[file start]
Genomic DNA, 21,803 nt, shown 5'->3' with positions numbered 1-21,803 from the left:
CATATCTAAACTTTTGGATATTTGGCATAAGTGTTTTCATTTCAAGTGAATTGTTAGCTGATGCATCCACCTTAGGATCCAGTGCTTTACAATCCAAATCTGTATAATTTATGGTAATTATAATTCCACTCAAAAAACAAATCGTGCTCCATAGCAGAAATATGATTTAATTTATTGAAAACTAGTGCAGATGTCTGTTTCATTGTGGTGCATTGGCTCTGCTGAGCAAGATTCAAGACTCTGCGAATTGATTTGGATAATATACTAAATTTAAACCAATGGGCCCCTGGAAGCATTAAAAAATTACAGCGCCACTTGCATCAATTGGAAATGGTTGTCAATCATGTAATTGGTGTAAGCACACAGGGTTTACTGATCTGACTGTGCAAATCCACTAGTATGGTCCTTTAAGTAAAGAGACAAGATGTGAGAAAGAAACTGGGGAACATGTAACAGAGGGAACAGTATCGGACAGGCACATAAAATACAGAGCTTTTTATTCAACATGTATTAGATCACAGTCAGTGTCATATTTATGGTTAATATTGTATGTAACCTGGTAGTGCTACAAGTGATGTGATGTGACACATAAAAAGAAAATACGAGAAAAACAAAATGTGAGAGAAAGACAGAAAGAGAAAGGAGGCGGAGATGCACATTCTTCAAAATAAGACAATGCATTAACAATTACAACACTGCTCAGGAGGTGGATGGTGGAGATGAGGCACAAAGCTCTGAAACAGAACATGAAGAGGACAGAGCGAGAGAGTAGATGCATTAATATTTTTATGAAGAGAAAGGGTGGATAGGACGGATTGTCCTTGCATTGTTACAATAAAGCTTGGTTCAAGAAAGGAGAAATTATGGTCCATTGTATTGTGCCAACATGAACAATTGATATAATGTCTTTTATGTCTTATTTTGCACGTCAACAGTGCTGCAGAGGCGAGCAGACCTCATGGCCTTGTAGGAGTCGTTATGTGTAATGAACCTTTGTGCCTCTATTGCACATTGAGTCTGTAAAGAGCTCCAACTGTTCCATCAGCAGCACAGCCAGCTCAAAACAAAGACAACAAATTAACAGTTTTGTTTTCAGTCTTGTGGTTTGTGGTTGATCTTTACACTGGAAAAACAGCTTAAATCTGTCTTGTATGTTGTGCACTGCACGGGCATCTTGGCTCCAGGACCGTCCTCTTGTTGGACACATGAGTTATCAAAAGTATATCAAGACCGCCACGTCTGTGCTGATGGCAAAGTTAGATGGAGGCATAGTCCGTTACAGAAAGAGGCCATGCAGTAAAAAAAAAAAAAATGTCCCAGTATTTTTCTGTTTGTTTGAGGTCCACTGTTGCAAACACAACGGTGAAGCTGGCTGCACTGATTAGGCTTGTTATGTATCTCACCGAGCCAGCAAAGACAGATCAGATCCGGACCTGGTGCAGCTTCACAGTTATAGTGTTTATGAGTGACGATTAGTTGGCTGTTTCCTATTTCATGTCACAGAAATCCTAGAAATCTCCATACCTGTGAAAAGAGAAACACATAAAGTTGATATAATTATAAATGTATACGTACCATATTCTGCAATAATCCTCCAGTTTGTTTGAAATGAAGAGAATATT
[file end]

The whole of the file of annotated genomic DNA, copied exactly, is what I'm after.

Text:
Genomic DNA, 21,803 nt, shown 5'->3' with positions numbered 1-21,803 from the left:
CATATCTAAACTTTTGGATATTTGGCATAAGTGTTTTCATTTCAAGTGAATTGTTAGCTGATGCATCCACCTTAGGATCCAGTGCTTTACAATCCAAATCTGTATAATTTATGGTAATTATAATTCCACTCAAAAAACAAATCGTGCTCCATAGCAGAAATATGATTTAATTTATTGAAAACTAGTGCAGATGTCTGTTTCATTGTGGTGCATTGGCTCTGCTGAGCAAGATTCAAGACTCTGCGAATTGATTTGGATAATATACTAAATTTAAACCAATGGGCCCCTGGAAGCATTAAAAAATTACAGCGCCACTTGCATCAATTGGAAATGGTTGTCAATCATGTAATTGGTGTAAGCACACAGGGTTTACTGATCTGACTGTGCAAATCCACTAGTATGGTCCTTTAAGTAAAGAGACAAGATGTGAGAAAGAAACTGGGGAACATGTAACAGAGGGAACAGTATCGGACAGGCACATAAAATACAGAGCTTTTTATTCAACATGTATTAGATCACAGTCAGTGTCATATTTATGGTTAATATTGTATGTAACCTGGTAGTGCTACAAGTGATGTGATGTGACACATAAAAAGAAAATACGAGAAAAACAAAATGTGAGAGAAAGACAGAAAGAGAAAGGAGGCGGAGATGCACATTCTTCAAAATAAGACAATGCATTAACAATTACAACACTGCTCAGGAGGTGGATGGTGGAGATGAGGCACAAAGCTCTGAAACAGAACATGAAGAGGACAGAGCGAGAGAGTAGATGCATTAATATTTTTATGAAGAGAAAGGGTGGATAGGACGGATTGTCCTTGCATTGTTACAATAAAGCTTGGTTCAAGAAAGGAGAAATTATGGTCCATTGTATTGTGCCAACATGAACAATTGATATAATGTCTTTTATGTCTTATTTTGCACGTCAACAGTGCTGCAGAGGCGAGCAGACCTCATGGCCTTGTAGGAGTCGTTATGTGTAATGAACCTTTGTGCCTCTATTGCACATTGAGTCTGTAAAGAGCTCCAACTGTTCCATCAGCAGCACAGCCAGCTCAAAACAAAGACAACAAATTAACAGTTTTGTTTTCAGTCTTGTGGTTTGTGGTTGATCTTTACACTGGAAAAACAGCTTAAATCTGTCTTGTATGTTGTGCACTGCACGGGCATCTTGGCTCCAGGACCGTCCTCTTGTTGGACACATGAGTTATCAAAAGTATATCAAGACCGCCACGTCTGTGCTGATGGCAAAGTTAGATGGAGGCATAGTCCGTTACAGAAAGAGGCCATGCAGTAAAAAAAAAAAAAATGTCCCAGTATTTTTCTGTTTGTTTGAGGTCCACTGTTGCAAACACAACGGTGAAGCTGGCTGCACTGATTAGGCTTGTTATGTATCTCACCGAGCCAGCAAAGACAGATCAGATCCGGACCTGGTGCAGCTTCACAGTTATAGTGTTTATGAGTGACGATTAGTTGGCTGTTTCCTATTTCATGTCACAGAAATCCTAGAAATCTCCATACCTGTGAAAAGAGAAACACATAAAGTTGATATAATTATAAATGTATACGTACCATATTCTGCAATAATCCTCCAGTTTGTTTGAAATGAAGAGAATATT